B – Building community through meaningful and mindful connections, conversations, collaborative partnerships and projects, and commerce that generates revenue and valued added exchanges for myself and others.
L – Learning and sharing information that helps me and others grow to our fullest potential.
O – Opening my heart to be inspired and energized by the stories I hear from fellow bloggers, keynote speakers, and representatives from brands, companies, organizations, and marketing/PR firms.
G – Giving back to others by sharing what I know and affirming and supporting others’ efforts.
H – Having fun and celebrating digital sisterhood and digital brotherhood bonds with new and old blogging friends.
E – Embracing and valuing the power, presence, and passion of my own voice, creativity, expertise, thought leadership, entrepreneurial efforts, social good causes and campaigns, and definition of success.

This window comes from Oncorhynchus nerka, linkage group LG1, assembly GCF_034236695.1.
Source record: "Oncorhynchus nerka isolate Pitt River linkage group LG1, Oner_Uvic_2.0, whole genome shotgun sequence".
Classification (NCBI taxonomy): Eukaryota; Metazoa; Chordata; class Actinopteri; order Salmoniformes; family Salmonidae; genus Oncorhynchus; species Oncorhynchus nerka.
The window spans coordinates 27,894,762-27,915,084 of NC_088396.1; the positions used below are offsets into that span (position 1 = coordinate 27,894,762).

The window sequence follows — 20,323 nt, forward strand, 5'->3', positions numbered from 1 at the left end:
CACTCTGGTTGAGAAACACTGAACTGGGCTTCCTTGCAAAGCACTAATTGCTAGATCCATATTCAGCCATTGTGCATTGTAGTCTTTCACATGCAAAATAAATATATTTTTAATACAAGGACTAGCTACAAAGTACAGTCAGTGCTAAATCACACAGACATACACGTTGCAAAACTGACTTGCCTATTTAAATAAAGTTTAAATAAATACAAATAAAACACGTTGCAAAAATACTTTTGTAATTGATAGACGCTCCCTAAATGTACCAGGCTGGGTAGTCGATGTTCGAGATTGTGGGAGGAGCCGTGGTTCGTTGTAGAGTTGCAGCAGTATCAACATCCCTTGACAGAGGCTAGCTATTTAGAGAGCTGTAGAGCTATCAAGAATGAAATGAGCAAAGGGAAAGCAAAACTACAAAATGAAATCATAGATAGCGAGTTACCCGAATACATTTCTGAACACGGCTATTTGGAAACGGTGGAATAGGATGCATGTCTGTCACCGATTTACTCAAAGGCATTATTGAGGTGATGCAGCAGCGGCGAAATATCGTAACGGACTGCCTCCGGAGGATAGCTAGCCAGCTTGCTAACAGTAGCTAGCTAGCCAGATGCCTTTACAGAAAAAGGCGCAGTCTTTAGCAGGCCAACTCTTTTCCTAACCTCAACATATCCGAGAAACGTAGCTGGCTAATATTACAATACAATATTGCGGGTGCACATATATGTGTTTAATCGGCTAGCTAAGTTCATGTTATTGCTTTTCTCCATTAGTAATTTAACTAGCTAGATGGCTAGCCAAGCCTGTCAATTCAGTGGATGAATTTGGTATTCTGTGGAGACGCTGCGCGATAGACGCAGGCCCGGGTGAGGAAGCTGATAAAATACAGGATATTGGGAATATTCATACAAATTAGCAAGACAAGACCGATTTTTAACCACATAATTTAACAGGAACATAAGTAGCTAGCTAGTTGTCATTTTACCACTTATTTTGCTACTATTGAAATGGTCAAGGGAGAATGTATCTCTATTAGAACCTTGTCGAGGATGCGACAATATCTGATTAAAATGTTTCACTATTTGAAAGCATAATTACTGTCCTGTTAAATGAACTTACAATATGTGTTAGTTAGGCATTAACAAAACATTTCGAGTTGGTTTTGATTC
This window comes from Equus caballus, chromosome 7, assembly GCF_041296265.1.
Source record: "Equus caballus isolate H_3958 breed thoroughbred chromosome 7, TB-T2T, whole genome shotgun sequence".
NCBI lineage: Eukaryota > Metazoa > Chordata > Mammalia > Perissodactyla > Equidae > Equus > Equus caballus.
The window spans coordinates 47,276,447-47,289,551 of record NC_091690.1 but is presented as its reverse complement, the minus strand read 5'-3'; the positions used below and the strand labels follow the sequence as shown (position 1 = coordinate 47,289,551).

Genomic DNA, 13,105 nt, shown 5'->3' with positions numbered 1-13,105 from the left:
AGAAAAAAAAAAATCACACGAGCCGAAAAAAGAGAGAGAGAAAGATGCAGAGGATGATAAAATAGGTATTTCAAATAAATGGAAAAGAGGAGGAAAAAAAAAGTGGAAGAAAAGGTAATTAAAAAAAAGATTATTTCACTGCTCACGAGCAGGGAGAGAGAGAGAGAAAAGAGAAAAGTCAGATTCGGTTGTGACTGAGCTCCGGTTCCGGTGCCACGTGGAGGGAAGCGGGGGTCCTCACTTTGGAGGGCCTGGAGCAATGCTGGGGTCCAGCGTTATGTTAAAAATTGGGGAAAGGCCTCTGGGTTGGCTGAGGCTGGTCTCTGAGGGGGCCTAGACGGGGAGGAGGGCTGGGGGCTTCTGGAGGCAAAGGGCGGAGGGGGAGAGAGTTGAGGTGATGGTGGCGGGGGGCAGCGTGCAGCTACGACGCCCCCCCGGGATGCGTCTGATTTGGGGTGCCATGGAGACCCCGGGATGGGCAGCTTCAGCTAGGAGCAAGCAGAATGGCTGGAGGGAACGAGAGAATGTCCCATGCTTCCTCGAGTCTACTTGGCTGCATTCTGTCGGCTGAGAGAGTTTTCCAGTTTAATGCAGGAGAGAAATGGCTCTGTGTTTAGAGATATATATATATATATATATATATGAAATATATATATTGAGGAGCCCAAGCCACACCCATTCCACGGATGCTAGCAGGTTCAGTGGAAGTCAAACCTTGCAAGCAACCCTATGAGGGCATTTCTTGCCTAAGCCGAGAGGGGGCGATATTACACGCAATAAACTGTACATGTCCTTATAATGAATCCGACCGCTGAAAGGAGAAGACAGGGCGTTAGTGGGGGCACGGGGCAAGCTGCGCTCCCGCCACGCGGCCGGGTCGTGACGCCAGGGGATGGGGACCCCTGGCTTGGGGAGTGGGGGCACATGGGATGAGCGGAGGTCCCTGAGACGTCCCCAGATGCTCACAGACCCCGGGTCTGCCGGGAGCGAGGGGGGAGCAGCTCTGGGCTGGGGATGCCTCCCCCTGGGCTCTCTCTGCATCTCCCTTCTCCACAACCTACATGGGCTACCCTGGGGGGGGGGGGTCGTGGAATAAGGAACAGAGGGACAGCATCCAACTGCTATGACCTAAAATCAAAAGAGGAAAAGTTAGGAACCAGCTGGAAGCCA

R – Remembering that my return on investment (ROI) from my BlogHer community and conference participation is rooted in my attitude, intentions, choices, personal responsibility, and actions.
I ended the post with these words: “Together, we are a movement of passionate and powerful people. May we each recognize, affirm, value, and express our contributions in ways that support our highest and greatest good as individuals, communities, businesses, brands, companies, and organizations!” That says it all until the next BlogHer conference. Hope to see you there!
Listen to today’s podcast that features my reflections on my evolving definition of Fierce Living. I shared it during my conversation with Dr. Ayoka Chenzira, founder of Digital Moving Image Salon at Spelman College yesterday. We had an opportunity to explore it and other topics including Digital Sisterhood and social media with an audience of college students from Spelman, Morehouse College, and Clark Atlanta College (see photo collage above). Click on the link to hear the podcast. http://soundcloud.com/ananda-leeke/happy-fierceliving-friday